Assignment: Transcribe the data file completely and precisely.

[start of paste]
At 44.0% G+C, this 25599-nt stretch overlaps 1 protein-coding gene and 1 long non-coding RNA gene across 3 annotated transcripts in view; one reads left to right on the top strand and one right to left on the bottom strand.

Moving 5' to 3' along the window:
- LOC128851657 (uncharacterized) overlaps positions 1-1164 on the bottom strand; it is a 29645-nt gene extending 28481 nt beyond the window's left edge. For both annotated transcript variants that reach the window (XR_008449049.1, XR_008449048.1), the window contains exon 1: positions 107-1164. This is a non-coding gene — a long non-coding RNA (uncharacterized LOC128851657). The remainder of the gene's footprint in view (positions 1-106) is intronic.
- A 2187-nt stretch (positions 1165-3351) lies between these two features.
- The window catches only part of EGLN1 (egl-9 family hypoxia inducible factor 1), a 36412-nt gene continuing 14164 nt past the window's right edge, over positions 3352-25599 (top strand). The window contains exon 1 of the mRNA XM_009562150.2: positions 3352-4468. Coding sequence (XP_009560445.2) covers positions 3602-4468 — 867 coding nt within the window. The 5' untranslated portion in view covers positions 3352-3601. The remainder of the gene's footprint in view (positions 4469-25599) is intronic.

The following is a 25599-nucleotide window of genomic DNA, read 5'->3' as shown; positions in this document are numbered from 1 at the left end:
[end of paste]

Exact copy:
At 44.0% G+C, this 25599-nt stretch overlaps 1 protein-coding gene and 1 long non-coding RNA gene across 3 annotated transcripts in view; one reads left to right on the top strand and one right to left on the bottom strand.

Moving 5' to 3' along the window:
- LOC128851657 (uncharacterized) overlaps positions 1-1164 on the bottom strand; it is a 29645-nt gene extending 28481 nt beyond the window's left edge. For both annotated transcript variants that reach the window (XR_008449049.1, XR_008449048.1), the window contains exon 1: positions 107-1164. This is a non-coding gene — a long non-coding RNA (uncharacterized LOC128851657). The remainder of the gene's footprint in view (positions 1-106) is intronic.
- A 2187-nt stretch (positions 1165-3351) lies between these two features.
- The window catches only part of EGLN1 (egl-9 family hypoxia inducible factor 1), a 36412-nt gene continuing 14164 nt past the window's right edge, over positions 3352-25599 (top strand). The window contains exon 1 of the mRNA XM_009562150.2: positions 3352-4468. Coding sequence (XP_009560445.2) covers positions 3602-4468 — 867 coding nt within the window. The 5' untranslated portion in view covers positions 3352-3601. The remainder of the gene's footprint in view (positions 4469-25599) is intronic.

The following is a 25599-nucleotide window of genomic DNA, read 5'->3' as shown; positions in this document are numbered from 1 at the left end: